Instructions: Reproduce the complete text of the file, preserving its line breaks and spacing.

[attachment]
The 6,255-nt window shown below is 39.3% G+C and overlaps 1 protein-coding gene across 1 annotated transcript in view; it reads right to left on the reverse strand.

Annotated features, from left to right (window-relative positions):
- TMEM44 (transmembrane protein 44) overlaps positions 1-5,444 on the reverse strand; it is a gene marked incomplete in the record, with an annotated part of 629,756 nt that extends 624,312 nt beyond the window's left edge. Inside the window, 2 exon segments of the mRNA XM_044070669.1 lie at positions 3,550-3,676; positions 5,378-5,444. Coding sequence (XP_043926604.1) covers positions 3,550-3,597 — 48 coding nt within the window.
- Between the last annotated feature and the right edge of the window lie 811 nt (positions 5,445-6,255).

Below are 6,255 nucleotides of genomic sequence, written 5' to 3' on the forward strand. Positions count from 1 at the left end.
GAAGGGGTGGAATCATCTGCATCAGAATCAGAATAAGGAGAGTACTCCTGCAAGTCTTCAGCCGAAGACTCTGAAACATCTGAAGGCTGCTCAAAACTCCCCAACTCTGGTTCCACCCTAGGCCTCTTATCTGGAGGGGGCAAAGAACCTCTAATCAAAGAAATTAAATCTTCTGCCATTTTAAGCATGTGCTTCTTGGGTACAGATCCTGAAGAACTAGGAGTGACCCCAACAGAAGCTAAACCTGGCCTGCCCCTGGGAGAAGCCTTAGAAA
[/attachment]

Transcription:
The 6,255-nt window shown below is 39.3% G+C and overlaps 1 protein-coding gene across 1 annotated transcript in view; it reads right to left on the reverse strand.

Annotated features, from left to right (window-relative positions):
- TMEM44 (transmembrane protein 44) overlaps positions 1-5,444 on the reverse strand; it is a gene marked incomplete in the record, with an annotated part of 629,756 nt that extends 624,312 nt beyond the window's left edge. Inside the window, 2 exon segments of the mRNA XM_044070669.1 lie at positions 3,550-3,676; positions 5,378-5,444. Coding sequence (XP_043926604.1) covers positions 3,550-3,597 — 48 coding nt within the window.
- Between the last annotated feature and the right edge of the window lie 811 nt (positions 5,445-6,255).

Below are 6,255 nucleotides of genomic sequence, written 5' to 3' on the forward strand. Positions count from 1 at the left end.
GAAGGGGTGGAATCATCTGCATCAGAATCAGAATAAGGAGAGTACTCCTGCAAGTCTTCAGCCGAAGACTCTGAAACATCTGAAGGCTGCTCAAAACTCCCCAACTCTGGTTCCACCCTAGGCCTCTTATCTGGAGGGGGCAAAGAACCTCTAATCAAAGAAATTAAATCTTCTGCCATTTTAAGCATGTGCTTCTTGGGTACAGATCCTGAAGAACTAGGAGTGACCCCAACAGAAGCTAAACCTGGCCTGCCCCTGGGAGAAGCCTTAGAAA